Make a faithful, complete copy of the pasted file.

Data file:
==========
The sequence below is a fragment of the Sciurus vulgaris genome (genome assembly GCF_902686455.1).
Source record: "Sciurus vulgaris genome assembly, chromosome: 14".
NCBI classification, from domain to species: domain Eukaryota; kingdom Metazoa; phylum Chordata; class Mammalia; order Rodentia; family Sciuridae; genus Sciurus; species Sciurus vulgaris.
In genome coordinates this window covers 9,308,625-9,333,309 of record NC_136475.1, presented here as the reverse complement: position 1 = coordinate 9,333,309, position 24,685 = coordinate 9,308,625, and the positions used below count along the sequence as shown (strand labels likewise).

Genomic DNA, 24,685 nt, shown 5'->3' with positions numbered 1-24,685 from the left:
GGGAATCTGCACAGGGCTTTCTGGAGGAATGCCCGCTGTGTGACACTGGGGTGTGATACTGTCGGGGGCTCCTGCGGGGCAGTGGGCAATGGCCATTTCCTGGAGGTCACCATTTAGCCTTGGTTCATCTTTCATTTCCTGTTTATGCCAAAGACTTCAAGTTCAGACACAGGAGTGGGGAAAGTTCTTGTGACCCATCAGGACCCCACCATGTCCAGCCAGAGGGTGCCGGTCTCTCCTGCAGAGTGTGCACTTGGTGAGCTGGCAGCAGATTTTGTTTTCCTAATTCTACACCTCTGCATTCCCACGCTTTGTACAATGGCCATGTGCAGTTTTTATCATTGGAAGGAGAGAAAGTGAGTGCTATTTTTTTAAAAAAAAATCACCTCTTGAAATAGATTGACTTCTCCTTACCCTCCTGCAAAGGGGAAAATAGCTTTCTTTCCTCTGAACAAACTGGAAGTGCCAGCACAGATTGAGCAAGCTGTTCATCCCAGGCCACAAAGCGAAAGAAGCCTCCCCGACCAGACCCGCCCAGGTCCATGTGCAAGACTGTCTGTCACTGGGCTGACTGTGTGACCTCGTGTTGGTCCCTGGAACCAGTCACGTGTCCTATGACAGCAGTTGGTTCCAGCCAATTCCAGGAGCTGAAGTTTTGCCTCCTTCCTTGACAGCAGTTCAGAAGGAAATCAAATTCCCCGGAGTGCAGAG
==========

The sequence below is a fragment of the Sciurus vulgaris genome (genome assembly GCF_902686455.1).
Source record: "Sciurus vulgaris genome assembly, chromosome: 14".
NCBI classification, from domain to species: domain Eukaryota; kingdom Metazoa; phylum Chordata; class Mammalia; order Rodentia; family Sciuridae; genus Sciurus; species Sciurus vulgaris.
In genome coordinates this window covers 9,308,625-9,333,309 of record NC_136475.1, presented here as the reverse complement: position 1 = coordinate 9,333,309, position 24,685 = coordinate 9,308,625, and the positions used below count along the sequence as shown (strand labels likewise).

Genomic DNA, 24,685 nt, shown 5'->3' with positions numbered 1-24,685 from the left:
GGGAATCTGCACAGGGCTTTCTGGAGGAATGCCCGCTGTGTGACACTGGGGTGTGATACTGTCGGGGGCTCCTGCGGGGCAGTGGGCAATGGCCATTTCCTGGAGGTCACCATTTAGCCTTGGTTCATCTTTCATTTCCTGTTTATGCCAAAGACTTCAAGTTCAGACACAGGAGTGGGGAAAGTTCTTGTGACCCATCAGGACCCCACCATGTCCAGCCAGAGGGTGCCGGTCTCTCCTGCAGAGTGTGCACTTGGTGAGCTGGCAGCAGATTTTGTTTTCCTAATTCTACACCTCTGCATTCCCACGCTTTGTACAATGGCCATGTGCAGTTTTTATCATTGGAAGGAGAGAAAGTGAGTGCTATTTTTTTAAAAAAAAATCACCTCTTGAAATAGATTGACTTCTCCTTACCCTCCTGCAAAGGGGAAAATAGCTTTCTTTCCTCTGAACAAACTGGAAGTGCCAGCACAGATTGAGCAAGCTGTTCATCCCAGGCCACAAAGCGAAAGAAGCCTCCCCGACCAGACCCGCCCAGGTCCATGTGCAAGACTGTCTGTCACTGGGCTGACTGTGTGACCTCGTGTTGGTCCCTGGAACCAGTCACGTGTCCTATGACAGCAGTTGGTTCCAGCCAATTCCAGGAGCTGAAGTTTTGCCTCCTTCCTTGACAGCAGTTCAGAAGGAAATCAAATTCCCCGGAGTGCAGAG